Reducing Our Stock Market Forecasts

At the end of 2021, we set out our projections for the stock market in 2022: 5,250 for the S&P 500 and 40,000 for the Dow Jones Industrial Average. Those projections were based on our expectations for both profit growth in 2022 and the yield on the 10-year Treasury note. At that time, given interest rates, the US stock market was still under our estimate of fair value.

This is no longer true. Given the surge in long-term interest rates this year, the US stock market is now fairly valued for the first time in over a dozen years, dating back to the Panic of 2008. During many of these past twelve years, with the US stock market well under fair value year after year, we often lifted our year end forecast during the year.

We use our Capitalized Profits Model to assess fair value on the stock market. The model starts with the government's measure of economy-wide corporate profits and uses the yield on the 10-year Treasury Note to discount those profits.

The yield on the 10-year Treasury finished last year at about 1.5%, which made the stock market look extremely attractive and undervalued. But to be cautious – and because we knew the 10-year Treasury yield was being held back by excessively accommodative Federal Reserve policy – we used a 2.5% yield to discount profits, instead. Using a 2.5% yield suggested fair value for the S&P 500 was 5,250, which became our forecast for the market at the end of 2022.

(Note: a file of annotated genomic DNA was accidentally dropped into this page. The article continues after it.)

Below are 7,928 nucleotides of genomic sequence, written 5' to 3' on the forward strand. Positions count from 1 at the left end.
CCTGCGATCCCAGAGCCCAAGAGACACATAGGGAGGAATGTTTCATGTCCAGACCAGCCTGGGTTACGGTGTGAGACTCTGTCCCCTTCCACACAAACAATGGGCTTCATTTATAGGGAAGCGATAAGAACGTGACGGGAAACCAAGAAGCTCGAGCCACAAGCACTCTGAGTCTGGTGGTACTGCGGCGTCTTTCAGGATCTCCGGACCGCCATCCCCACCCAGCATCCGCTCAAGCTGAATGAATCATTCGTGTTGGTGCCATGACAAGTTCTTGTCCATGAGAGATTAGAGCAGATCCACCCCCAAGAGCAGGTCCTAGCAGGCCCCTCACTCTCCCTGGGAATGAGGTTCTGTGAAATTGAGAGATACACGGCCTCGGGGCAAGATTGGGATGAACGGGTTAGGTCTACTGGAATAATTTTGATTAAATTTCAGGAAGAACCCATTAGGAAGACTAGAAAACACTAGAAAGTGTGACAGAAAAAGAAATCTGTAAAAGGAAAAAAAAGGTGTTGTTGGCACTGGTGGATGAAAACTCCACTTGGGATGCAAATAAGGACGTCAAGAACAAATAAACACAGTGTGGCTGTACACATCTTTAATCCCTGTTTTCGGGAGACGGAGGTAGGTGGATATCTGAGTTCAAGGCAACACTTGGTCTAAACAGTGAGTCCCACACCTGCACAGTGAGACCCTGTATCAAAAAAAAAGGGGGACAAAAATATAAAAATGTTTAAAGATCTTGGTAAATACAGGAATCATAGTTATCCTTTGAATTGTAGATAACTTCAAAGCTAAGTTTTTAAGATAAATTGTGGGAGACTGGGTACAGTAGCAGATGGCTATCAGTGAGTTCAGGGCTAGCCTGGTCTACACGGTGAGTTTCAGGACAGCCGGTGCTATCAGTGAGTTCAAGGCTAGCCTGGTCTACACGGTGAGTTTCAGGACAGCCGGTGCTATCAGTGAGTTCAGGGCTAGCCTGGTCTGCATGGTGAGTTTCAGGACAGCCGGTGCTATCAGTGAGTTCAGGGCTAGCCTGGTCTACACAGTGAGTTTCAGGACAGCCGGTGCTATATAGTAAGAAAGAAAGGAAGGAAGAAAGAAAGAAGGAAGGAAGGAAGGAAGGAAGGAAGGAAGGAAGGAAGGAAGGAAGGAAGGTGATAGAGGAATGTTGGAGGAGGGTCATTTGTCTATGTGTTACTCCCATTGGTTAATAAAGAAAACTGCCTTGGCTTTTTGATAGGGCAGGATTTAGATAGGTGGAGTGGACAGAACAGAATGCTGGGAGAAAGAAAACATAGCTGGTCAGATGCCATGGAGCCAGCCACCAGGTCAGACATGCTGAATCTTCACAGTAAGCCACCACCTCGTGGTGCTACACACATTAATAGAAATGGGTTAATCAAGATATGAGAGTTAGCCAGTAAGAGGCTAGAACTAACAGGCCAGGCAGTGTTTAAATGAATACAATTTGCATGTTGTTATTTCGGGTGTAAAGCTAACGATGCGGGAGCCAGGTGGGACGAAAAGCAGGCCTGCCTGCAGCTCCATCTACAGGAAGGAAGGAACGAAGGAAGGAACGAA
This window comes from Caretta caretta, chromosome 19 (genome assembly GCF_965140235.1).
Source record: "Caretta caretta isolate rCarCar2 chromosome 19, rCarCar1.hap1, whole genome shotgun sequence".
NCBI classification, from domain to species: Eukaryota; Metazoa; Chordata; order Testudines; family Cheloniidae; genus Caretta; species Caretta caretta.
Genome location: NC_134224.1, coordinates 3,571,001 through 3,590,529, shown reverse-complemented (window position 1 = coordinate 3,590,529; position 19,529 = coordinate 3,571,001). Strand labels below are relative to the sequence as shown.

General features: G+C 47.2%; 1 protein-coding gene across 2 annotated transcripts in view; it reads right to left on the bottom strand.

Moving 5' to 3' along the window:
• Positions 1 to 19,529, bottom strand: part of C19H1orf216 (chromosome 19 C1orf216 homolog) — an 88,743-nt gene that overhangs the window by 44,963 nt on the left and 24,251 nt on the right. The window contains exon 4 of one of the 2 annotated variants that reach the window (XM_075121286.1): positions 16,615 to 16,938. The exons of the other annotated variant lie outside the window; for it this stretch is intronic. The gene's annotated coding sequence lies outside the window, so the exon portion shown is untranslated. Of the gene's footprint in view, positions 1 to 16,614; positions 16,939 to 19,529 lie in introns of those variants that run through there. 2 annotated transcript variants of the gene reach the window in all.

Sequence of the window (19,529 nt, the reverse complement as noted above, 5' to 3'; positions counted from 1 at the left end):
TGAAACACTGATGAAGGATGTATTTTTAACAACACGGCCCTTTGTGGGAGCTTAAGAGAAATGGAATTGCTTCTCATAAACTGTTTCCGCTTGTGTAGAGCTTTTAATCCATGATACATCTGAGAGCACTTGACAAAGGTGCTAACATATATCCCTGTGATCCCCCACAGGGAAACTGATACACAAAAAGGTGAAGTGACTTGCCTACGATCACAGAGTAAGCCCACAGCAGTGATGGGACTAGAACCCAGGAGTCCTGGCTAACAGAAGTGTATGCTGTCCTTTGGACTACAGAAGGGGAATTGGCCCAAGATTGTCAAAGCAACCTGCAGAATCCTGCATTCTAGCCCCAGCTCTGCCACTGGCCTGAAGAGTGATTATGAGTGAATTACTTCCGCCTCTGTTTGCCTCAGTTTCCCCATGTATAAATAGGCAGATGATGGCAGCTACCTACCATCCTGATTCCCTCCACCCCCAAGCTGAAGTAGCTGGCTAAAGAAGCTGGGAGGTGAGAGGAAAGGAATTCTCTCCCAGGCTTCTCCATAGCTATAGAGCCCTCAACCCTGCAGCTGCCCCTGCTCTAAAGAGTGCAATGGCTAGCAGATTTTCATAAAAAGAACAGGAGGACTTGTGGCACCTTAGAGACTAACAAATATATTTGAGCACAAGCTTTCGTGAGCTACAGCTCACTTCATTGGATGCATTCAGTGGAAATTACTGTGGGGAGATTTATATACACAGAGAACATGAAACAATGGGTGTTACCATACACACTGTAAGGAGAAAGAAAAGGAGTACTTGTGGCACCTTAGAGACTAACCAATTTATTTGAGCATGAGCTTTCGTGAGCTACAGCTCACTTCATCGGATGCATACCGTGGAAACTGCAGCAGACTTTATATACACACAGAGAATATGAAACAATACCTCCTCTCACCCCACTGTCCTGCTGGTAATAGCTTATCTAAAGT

But here we are in early May and a vicious sell-off in the bond market has pushed the 10-year yield to 3.1%, substantially higher than the end of last year and above our 2.5% estimate. This higher yield makes a world of difference in how our model sees the stock market. Using a yield of 3.13% and fourth quarter profits suggests we were already at fair value as of Friday, with the S&P 500 closing Friday near 4,100.